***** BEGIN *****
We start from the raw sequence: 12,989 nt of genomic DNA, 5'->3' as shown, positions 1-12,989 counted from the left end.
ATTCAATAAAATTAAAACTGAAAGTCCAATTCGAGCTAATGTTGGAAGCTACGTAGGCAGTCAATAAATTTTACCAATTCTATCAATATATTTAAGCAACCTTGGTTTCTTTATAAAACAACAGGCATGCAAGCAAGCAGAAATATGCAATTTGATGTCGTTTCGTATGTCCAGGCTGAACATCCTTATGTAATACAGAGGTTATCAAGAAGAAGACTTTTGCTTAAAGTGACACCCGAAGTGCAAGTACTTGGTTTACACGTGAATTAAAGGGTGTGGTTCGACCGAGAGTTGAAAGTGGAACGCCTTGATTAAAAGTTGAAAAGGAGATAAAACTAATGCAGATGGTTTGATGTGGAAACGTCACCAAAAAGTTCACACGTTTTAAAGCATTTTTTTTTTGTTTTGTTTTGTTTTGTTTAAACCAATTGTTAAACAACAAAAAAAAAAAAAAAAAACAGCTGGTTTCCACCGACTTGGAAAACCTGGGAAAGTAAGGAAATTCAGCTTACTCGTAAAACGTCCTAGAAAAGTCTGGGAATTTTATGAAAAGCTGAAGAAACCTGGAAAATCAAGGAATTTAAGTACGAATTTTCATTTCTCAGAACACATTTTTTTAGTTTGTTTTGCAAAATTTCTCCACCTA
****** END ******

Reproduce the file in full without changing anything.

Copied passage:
We start from the raw sequence: 12,989 nt of genomic DNA, 5'->3' as shown, positions 1-12,989 counted from the left end.
ATTCAATAAAATTAAAACTGAAAGTCCAATTCGAGCTAATGTTGGAAGCTACGTAGGCAGTCAATAAATTTTACCAATTCTATCAATATATTTAAGCAACCTTGGTTTCTTTATAAAACAACAGGCATGCAAGCAAGCAGAAATATGCAATTTGATGTCGTTTCGTATGTCCAGGCTGAACATCCTTATGTAATACAGAGGTTATCAAGAAGAAGACTTTTGCTTAAAGTGACACCCGAAGTGCAAGTACTTGGTTTACACGTGAATTAAAGGGTGTGGTTCGACCGAGAGTTGAAAGTGGAACGCCTTGATTAAAAGTTGAAAAGGAGATAAAACTAATGCAGATGGTTTGATGTGGAAACGTCACCAAAAAGTTCACACGTTTTAAAGCATTTTTTTTTTGTTTTGTTTTGTTTTGTTTAAACCAATTGTTAAACAACAAAAAAAAAAAAAAAAAACAGCTGGTTTCCACCGACTTGGAAAACCTGGGAAAGTAAGGAAATTCAGCTTACTCGTAAAACGTCCTAGAAAAGTCTGGGAATTTTATGAAAAGCTGAAGAAACCTGGAAAATCAAGGAATTTAAGTACGAATTTTCATTTCTCAGAACACATTTTTTTAGTTTGTTTTGCAAAATTTCTCCACCTA